This event is still taking place and will be held via a web-based video conferencing tool, further information on how to connect will be sent to registered participants.
Demographic transition, globalisation and digitisation have transformed lives, identities and outlooks. Reports point to the tremendous value equality brings to the workforce, debate and societies in general. However, these shifts have affected citizens and regions differently across Europe, resulting in areas rising inequality over the last three decades. Even in European countries that top equality charts, inequality remains a significant problem. In recent months, inequality has been particularly apparent with the advent of two key developments: the Covid-19 epidemic and the launch of the European Green Deal. Though different in nature, these events are both refocusing the need to consider our stance on inequality.
Coined in 1994 by John Elkington, the ‘triple bottom line’ states that taking account of people and the planet should not be overlooked to the benefit of chasing profit. As such providing access to welfare, tackling climate change and enabling economic development should thus each be regarded with equal importance. The outbreak of Covid-19 and the unveiling of the EU climate law both have the potential to reshape our societies and underline the importance of equality.
What can the EU do to counter the feeling of rising inequality? What measures could alleviate the burden put on already economically disadvantaged parts of society? What action should be taken to protect our economies from the current Covid-19 pandemic and climate emergency from further economic and societal shock?
This remote connection debate is part of Friends of Europe’s horizontal theme ’Ethics in the 21st century’ through which we take a renewed look at the ethical systems that guide our behaviour.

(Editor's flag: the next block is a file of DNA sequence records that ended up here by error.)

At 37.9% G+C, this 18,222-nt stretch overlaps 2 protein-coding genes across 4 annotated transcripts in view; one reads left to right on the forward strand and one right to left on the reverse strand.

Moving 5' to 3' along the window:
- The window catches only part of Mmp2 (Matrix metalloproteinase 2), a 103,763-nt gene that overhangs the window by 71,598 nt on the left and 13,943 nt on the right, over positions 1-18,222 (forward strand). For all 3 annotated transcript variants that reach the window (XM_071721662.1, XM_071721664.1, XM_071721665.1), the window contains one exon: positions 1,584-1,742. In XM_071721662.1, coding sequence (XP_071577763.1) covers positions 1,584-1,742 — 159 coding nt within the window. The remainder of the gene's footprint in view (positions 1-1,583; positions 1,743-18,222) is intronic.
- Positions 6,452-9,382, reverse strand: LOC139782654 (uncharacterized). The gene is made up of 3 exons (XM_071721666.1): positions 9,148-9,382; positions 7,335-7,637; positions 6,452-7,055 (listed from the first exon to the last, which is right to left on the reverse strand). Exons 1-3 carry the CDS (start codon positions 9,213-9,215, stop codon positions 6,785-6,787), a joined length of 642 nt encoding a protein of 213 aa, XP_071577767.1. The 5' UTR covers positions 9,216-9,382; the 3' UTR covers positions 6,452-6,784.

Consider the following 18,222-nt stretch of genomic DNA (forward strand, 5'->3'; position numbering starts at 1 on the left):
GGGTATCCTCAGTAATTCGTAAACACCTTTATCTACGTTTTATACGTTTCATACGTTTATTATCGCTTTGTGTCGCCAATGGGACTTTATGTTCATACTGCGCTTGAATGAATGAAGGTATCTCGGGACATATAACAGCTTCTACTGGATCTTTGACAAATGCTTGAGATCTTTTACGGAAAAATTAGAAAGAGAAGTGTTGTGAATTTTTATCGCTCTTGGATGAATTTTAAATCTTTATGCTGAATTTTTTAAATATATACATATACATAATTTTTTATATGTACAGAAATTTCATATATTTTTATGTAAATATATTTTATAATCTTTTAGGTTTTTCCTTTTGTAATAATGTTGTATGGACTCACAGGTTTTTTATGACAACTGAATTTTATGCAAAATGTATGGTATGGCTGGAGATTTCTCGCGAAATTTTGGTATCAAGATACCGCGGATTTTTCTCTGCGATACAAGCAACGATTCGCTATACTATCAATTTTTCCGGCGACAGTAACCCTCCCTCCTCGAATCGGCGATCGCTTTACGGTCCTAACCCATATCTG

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When news first broke of the outbreak of covid-19 in late 2019, few had imagined the global impact that it would have. As many authorities implement increasingly stringent measures to help limit the virus’s spread, such as country-wide lockdowns, others have opted for more moderate, yet no-less far reaching approaches: from companies encouraging their employees to work from home, to halting travel, closing schools and making sick pay available to self-isolating workers, it’s clear that rapid action across the board is necessary. These measures however expose deeply rooted social inequalities not just in our health systems but in our society at large, the vulnerability of self-employed and zero-hours contract workers, the gender pay-gap and the isolation of the elderly and homeless being only a few. Covid-19 will ultimately challenge the ability of authorities to implement cross-sectoral long-term policies as well as rapid crisis management measures.
Introductory remarks by
Professor of Economics and Academic Director at James M. and Cathleen D. Stone Centre for the Study of Wealth Inequality at INSEAD
Entrepreneur in the field of technology and health
Sebastien Deletaille is the founder of the project ‘Data for Good’ which uses the information hidden within different data correlations to detect and tackle social issues in developing countries, such as a lack of food access. Until recently, he was the CEO of Riaktr – one of the most-promising tech scale-ups in Belgium that has worked for 6 of the 10 largest telecom operators in the world. He also worked for Medispring, a Belgian medical software for family doctors, and currently serves as a board member of Partenamut.
Mark Stabile is an award-winning public policy and governance advisor who currently directs the Centre for the Study of Wealth at INSEAD and is the Deputy Academic Director of the Hoffmann Global Institute for Business and Society. Prior to this, he contributed to the founding of the School of Public Policy and Governance at the University of Toronto. He was also Senior Policy Advisor to the Ontario Minister of Finance, where he worked on tax, health, and education policy. His recent work focuses on inequality, poverty, child health, health care financing, and tax policy.
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